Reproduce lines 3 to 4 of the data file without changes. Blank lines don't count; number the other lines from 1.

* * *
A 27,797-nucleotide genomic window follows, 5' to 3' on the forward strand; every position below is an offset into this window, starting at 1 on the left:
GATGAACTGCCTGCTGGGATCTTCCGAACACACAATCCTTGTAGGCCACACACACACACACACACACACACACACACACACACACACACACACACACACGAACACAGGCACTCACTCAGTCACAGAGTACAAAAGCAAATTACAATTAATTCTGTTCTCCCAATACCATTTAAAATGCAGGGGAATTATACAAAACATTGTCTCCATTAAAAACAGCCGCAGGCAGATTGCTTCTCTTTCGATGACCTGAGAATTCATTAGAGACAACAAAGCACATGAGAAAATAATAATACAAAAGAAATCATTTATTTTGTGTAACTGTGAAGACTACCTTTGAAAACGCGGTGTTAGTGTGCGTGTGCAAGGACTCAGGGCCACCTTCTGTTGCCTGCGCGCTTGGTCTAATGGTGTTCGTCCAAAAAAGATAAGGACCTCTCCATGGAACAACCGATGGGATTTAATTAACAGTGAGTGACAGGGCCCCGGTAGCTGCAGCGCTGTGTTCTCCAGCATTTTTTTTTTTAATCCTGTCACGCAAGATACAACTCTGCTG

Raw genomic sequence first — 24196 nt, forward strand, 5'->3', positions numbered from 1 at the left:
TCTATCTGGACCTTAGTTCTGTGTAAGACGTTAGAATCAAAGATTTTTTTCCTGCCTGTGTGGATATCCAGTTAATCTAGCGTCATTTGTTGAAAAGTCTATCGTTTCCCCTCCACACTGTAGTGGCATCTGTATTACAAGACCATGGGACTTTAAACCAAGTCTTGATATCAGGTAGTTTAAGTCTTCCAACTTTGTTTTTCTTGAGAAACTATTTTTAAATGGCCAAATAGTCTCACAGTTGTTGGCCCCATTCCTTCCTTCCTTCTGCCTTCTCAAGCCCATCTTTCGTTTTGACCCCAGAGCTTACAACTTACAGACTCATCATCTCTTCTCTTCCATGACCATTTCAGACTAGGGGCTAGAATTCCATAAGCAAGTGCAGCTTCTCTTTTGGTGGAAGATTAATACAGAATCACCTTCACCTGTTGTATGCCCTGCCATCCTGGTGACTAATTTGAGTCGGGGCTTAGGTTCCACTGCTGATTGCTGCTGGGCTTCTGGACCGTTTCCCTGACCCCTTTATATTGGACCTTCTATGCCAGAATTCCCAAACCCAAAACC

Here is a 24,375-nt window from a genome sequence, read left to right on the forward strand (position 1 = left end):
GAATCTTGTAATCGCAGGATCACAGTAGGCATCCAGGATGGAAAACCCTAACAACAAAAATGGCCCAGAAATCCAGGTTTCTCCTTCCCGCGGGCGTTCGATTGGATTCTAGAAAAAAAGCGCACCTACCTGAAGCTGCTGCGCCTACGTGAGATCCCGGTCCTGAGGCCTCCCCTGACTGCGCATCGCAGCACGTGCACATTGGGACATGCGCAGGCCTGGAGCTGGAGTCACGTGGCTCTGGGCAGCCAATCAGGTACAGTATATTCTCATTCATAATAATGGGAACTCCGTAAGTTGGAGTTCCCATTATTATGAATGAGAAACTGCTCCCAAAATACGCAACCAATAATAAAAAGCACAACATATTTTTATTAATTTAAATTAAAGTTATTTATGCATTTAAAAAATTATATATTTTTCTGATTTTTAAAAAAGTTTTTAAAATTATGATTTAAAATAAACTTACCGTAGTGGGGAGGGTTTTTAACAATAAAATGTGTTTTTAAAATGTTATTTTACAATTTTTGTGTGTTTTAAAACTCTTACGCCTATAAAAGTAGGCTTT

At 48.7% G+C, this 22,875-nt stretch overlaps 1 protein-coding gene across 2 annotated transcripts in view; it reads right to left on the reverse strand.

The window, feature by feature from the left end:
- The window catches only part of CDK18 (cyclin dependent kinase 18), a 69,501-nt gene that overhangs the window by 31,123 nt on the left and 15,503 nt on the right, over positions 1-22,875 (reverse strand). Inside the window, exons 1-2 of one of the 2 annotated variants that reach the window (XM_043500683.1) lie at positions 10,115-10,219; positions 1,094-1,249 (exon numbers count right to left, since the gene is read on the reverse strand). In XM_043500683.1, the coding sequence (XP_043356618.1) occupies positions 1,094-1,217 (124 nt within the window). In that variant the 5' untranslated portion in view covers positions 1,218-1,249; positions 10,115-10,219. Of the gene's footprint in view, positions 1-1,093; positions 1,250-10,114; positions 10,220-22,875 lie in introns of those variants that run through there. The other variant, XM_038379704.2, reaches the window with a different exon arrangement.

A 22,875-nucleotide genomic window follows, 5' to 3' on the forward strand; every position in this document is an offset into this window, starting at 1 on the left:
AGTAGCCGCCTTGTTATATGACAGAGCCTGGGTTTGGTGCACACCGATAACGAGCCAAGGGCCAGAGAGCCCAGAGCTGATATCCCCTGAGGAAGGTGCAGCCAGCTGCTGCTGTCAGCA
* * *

Raw genomic sequence first — 24196 nt, forward strand, 5'->3', positions numbered from 1 at the left:
TCTATCTGGACCTTAGTTCTGTGTAAGACGTTAGAATCAAAGATTTTTTTCCTGCCTGTGTGGATATCCAGTTAATCTAGCGTCATTTGTTGAAAAGTCTATCGTTTCCCCTCCACACTGTAGTGGCATCTGTATTACAAGACCATGGGACTTTAAACCAAGTCTTGATATCAGGTAGTTTAAGTCTTCCAACTTTGTTTTTCTTGAGAAACTATTTTTAAATGGCCAAATAGTCTCACAGTTGTTGGCCCCATTCCTTCCTTCCTTCTGCCTTCTCAAGCCCATCTTTCGTTTTGACCCCAGAGCTTACAACTTACAGACTCATCATCTCTTCTCTTCCATGACCATTTCAGACTAGGGGCTAGAATTCCATAAGCAAGTGCAGCTTCTCTTTTGGTGGAAGATTAATACAGAATCACCTTCACCTGTTGTATGCCCTGCCATCCTGGTGACTAATTTGAGTCGGGGCTTAGGTTCCACTGCTGATTGCTGCTGGGCTTCTGGACCGTTTCCCTGACCCCTTTATATTGGACCTTCTATGCCAGAATTCCCAAACCCAAAACC